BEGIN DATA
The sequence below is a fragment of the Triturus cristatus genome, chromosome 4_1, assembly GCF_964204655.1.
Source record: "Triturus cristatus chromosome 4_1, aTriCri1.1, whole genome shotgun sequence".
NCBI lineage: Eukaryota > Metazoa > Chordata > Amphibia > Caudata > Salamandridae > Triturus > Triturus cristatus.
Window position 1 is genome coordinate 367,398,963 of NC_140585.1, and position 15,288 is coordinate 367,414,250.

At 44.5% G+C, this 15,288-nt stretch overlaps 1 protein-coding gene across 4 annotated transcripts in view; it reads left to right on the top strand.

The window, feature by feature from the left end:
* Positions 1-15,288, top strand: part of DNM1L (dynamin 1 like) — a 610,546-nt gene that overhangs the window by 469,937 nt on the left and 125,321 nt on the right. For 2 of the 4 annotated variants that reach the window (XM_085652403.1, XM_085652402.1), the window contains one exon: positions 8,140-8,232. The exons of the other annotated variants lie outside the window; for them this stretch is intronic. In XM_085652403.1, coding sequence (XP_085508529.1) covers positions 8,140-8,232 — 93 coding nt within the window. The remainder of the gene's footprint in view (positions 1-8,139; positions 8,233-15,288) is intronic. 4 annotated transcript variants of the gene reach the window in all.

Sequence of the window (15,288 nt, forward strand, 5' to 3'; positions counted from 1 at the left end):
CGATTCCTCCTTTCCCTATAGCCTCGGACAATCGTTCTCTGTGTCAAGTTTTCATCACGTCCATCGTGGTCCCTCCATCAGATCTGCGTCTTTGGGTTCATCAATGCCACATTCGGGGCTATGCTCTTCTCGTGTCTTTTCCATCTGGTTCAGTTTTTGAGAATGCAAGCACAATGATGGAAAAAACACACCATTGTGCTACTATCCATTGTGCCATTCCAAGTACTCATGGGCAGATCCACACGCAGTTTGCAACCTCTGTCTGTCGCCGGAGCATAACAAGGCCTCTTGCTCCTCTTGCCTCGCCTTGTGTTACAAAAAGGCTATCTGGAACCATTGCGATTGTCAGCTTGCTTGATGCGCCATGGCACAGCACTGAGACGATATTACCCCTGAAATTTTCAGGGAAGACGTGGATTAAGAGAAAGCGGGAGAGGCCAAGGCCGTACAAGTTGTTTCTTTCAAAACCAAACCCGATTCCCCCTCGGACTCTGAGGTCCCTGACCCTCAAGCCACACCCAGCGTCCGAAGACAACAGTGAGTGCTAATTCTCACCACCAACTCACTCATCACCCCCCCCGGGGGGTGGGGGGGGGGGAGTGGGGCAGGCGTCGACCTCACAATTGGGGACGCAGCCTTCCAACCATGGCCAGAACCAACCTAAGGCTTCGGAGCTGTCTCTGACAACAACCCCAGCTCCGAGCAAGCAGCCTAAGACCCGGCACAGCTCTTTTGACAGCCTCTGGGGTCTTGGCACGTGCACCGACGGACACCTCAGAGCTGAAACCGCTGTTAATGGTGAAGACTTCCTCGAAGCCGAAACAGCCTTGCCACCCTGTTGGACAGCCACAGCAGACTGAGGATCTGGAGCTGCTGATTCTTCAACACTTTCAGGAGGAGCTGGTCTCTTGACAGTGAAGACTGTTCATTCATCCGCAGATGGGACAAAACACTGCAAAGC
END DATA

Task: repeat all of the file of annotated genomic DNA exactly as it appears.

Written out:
The sequence below is a fragment of the Triturus cristatus genome, chromosome 4_1, assembly GCF_964204655.1.
Source record: "Triturus cristatus chromosome 4_1, aTriCri1.1, whole genome shotgun sequence".
NCBI lineage: Eukaryota > Metazoa > Chordata > Amphibia > Caudata > Salamandridae > Triturus > Triturus cristatus.
Window position 1 is genome coordinate 367,398,963 of NC_140585.1, and position 15,288 is coordinate 367,414,250.

At 44.5% G+C, this 15,288-nt stretch overlaps 1 protein-coding gene across 4 annotated transcripts in view; it reads left to right on the top strand.

The window, feature by feature from the left end:
* Positions 1-15,288, top strand: part of DNM1L (dynamin 1 like) — a 610,546-nt gene that overhangs the window by 469,937 nt on the left and 125,321 nt on the right. For 2 of the 4 annotated variants that reach the window (XM_085652403.1, XM_085652402.1), the window contains one exon: positions 8,140-8,232. The exons of the other annotated variants lie outside the window; for them this stretch is intronic. In XM_085652403.1, coding sequence (XP_085508529.1) covers positions 8,140-8,232 — 93 coding nt within the window. The remainder of the gene's footprint in view (positions 1-8,139; positions 8,233-15,288) is intronic. 4 annotated transcript variants of the gene reach the window in all.

Sequence of the window (15,288 nt, forward strand, 5' to 3'; positions counted from 1 at the left end):
CGATTCCTCCTTTCCCTATAGCCTCGGACAATCGTTCTCTGTGTCAAGTTTTCATCACGTCCATCGTGGTCCCTCCATCAGATCTGCGTCTTTGGGTTCATCAATGCCACATTCGGGGCTATGCTCTTCTCGTGTCTTTTCCATCTGGTTCAGTTTTTGAGAATGCAAGCACAATGATGGAAAAAACACACCATTGTGCTACTATCCATTGTGCCATTCCAAGTACTCATGGGCAGATCCACACGCAGTTTGCAACCTCTGTCTGTCGCCGGAGCATAACAAGGCCTCTTGCTCCTCTTGCCTCGCCTTGTGTTACAAAAAGGCTATCTGGAACCATTGCGATTGTCAGCTTGCTTGATGCGCCATGGCACAGCACTGAGACGATATTACCCCTGAAATTTTCAGGGAAGACGTGGATTAAGAGAAAGCGGGAGAGGCCAAGGCCGTACAAGTTGTTTCTTTCAAAACCAAACCCGATTCCCCCTCGGACTCTGAGGTCCCTGACCCTCAAGCCACACCCAGCGTCCGAAGACAACAGTGAGTGCTAATTCTCACCACCAACTCACTCATCACCCCCCCCGGGGGGTGGGGGGGGGGGAGTGGGGCAGGCGTCGACCTCACAATTGGGGACGCAGCCTTCCAACCATGGCCAGAACCAACCTAAGGCTTCGGAGCTGTCTCTGACAACAACCCCAGCTCCGAGCAAGCAGCCTAAGACCCGGCACAGCTCTTTTGACAGCCTCTGGGGTCTTGGCACGTGCACCGACGGACACCTCAGAGCTGAAACCGCTGTTAATGGTGAAGACTTCCTCGAAGCCGAAACAGCCTTGCCACCCTGTTGGACAGCCACAGCAGACTGAGGATCTGGAGCTGCTGATTCTTCAACACTTTCAGGAGGAGCTGGTCTCTTGACAGTGAAGACTGTTCATTCATCCGCAGATGGGACAAAACACTGCAAAGC